Why wouldn't you want to make sure all your digital clocks are set to the same time? It's not that hard to stand in the kitchen with one hand on the stove and one on the microwave and have someone else stand at clock / radio beside the bed (from back before we used our iPhones but still have for some reason) and then say "NOW!" when the minute clicks over. It's not like the kitchen and bedroom are in slightly different time zones. That's not OCD. That's science. Or geography.
Plus, a box of crayons should be kept in ROYGBIV order. Why wouldn't all the purples want to hang out together from lightest to darkest? When choosing a green, wouldn't you rather have all the choices right together so you can easily tell the nuances between them? If I'm going to color Tinkerbell with my niece, I think it should be the official Tinkerbell green. That's not OCD. That's art.
I am not a germaphobe. Really, I'm not. So I sprayed one roommate with Lysol. But she was very sick and I told her that I needed to spray down the living room. It's not my fault she stayed on the couch. That's not OCD. That's legitimate decontamination.
So what if can't stand for things to be asymmetrical? I mean, one-shouldered tops and dresses are pretty but I would just feel off-balanced. And it's unfair to the other shoulder. And why wouldn't you want all the words on a document lined up perfectly? That's not OCD. That's Asymmetriphobia. It's different.
Who doesn't have a violent reaction to repetitive sounds? I'm from the digital age. I see no value in a ticking clock. I can trust that time is passing without having to hear it do so. Also, not putting your phone on silent when it's right beside you out in public and making me hear your text ding every 12 seconds is rude. And leaving the keyboard clicks turned on on your touchscreen device is pure evil. That's not OCD. That's manners.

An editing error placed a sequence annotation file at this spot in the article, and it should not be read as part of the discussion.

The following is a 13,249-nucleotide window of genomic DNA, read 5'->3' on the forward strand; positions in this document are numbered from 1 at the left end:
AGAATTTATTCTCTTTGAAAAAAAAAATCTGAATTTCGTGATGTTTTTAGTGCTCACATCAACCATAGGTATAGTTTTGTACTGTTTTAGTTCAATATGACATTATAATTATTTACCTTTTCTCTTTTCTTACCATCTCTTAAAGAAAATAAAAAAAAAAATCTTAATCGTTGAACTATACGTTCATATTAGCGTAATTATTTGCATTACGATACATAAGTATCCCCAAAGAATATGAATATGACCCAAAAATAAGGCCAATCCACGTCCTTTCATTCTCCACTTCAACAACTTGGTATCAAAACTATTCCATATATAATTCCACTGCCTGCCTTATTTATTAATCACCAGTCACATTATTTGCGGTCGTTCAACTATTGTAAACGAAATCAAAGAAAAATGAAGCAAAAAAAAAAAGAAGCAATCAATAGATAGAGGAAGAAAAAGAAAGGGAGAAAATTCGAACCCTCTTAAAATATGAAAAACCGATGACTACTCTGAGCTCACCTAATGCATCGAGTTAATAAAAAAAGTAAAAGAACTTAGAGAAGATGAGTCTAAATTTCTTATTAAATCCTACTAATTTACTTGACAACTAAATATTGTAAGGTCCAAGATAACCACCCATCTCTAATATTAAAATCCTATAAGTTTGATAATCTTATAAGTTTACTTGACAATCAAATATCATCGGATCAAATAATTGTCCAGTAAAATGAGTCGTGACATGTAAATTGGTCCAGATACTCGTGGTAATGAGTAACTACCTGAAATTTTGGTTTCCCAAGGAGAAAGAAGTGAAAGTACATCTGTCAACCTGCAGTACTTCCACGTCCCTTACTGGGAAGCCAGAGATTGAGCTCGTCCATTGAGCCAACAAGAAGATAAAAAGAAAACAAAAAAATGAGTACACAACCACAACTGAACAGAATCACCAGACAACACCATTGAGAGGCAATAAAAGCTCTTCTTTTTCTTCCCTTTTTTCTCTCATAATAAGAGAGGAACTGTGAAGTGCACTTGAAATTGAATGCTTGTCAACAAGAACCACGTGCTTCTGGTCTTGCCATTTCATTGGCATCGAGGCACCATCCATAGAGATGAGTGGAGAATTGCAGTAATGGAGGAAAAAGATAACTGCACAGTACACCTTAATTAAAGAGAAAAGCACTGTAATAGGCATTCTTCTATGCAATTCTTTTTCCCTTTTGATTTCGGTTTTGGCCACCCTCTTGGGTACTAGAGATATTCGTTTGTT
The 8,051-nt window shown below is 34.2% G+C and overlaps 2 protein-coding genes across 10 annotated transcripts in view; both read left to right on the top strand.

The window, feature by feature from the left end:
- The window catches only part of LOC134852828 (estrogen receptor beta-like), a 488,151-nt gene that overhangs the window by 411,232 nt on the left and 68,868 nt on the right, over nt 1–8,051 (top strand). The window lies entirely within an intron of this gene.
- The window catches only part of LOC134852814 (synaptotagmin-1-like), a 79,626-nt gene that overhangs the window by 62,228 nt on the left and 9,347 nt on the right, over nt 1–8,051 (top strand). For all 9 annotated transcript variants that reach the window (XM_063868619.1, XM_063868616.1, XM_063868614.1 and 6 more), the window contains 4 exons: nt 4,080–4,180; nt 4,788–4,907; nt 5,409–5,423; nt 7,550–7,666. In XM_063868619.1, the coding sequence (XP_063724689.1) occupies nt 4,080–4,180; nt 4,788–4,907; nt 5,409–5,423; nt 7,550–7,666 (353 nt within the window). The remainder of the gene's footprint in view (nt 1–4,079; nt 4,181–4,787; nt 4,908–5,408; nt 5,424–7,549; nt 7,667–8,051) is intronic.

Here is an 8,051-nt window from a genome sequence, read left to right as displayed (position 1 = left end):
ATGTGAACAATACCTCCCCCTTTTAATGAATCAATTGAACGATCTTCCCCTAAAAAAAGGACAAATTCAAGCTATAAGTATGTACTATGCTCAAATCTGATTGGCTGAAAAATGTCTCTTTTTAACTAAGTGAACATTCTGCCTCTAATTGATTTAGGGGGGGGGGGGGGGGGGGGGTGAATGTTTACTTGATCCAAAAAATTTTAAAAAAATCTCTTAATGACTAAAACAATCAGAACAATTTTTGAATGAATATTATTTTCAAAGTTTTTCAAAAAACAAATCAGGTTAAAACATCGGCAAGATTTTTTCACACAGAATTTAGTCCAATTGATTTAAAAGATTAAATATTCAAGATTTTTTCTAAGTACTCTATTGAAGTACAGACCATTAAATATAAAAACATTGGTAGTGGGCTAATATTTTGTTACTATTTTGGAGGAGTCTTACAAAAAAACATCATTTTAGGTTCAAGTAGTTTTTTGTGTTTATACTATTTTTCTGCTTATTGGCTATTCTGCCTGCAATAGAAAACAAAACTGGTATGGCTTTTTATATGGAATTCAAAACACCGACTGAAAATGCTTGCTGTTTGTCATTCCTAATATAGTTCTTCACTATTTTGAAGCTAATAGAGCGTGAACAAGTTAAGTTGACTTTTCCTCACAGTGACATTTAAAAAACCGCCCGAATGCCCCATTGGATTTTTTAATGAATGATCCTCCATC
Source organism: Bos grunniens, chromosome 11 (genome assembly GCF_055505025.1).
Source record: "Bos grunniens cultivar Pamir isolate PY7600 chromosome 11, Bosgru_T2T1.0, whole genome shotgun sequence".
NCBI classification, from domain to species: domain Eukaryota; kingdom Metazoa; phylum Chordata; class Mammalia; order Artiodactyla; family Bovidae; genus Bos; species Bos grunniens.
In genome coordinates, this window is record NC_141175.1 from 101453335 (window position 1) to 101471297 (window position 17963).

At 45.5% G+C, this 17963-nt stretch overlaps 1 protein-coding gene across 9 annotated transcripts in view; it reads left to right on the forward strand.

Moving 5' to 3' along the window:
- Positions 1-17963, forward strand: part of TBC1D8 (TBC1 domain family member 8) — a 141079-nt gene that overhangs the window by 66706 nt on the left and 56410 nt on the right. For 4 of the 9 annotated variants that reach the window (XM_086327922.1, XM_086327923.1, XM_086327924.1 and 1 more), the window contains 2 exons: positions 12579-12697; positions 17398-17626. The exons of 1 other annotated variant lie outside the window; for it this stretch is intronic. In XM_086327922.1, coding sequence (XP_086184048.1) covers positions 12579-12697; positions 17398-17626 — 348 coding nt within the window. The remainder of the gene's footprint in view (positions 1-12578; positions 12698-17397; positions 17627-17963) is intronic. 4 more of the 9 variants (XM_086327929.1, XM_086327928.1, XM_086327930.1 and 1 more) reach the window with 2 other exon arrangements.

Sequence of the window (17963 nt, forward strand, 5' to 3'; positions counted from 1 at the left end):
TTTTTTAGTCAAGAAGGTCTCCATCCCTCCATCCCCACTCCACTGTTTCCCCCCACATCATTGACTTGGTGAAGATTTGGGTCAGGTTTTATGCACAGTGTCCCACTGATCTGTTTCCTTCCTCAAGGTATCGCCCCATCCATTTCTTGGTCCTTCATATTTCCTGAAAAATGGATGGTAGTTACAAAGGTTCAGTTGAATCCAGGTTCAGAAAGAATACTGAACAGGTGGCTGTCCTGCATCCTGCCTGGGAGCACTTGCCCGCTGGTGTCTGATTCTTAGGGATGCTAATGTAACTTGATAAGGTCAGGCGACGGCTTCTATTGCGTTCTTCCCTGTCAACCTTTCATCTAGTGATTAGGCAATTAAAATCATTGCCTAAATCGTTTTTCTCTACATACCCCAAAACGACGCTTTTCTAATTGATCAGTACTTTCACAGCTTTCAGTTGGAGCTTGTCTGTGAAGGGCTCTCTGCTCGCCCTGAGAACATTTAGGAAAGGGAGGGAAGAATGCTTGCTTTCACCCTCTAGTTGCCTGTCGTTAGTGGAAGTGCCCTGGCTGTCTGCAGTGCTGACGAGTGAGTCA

So, I think it's clear I don't have OCD. I've done plenty of research on this. Not an obsessive amount, mind you. Just plenty. These things don't interfere with my life. I do not fear horrible things will happen if I don't perform these tasks. Except maybe the hair straightener. But that's not OCD. That's electrical fires. I am not superstitious. ("But I am a little 'stitious...") At any rate, the code word thing might be a good idea.
After some Facebook crowdsourcing, I've decided on "BAZINGA!"
The jury is still out as to whether I need additional words for other tasks. I probably do, right?
Oh, crap. Never mind. Don't answer that. I do not have a strong need for your approval or reassurance. If I did, I would have to mark "Yes" on number 53 of the self-test for OCD that I printed off the internet.
Seriously though, I can joke about these things because I know it's weird what things bother me and what things don't. If I actually reached a point where these things were taking up large amounts of my time, consuming a lot of my thoughts, or where my family was concerned about me, I would absolutely get help. Whether it's OCD, depression, an eating disorder, or any other mental health concern, there should be no shame or judgment in talking to a doctor or therapist! If you're in a place where you can laugh at yourself, like I am, I'll laugh with you if you want. But I'll never laugh at you if you're struggling.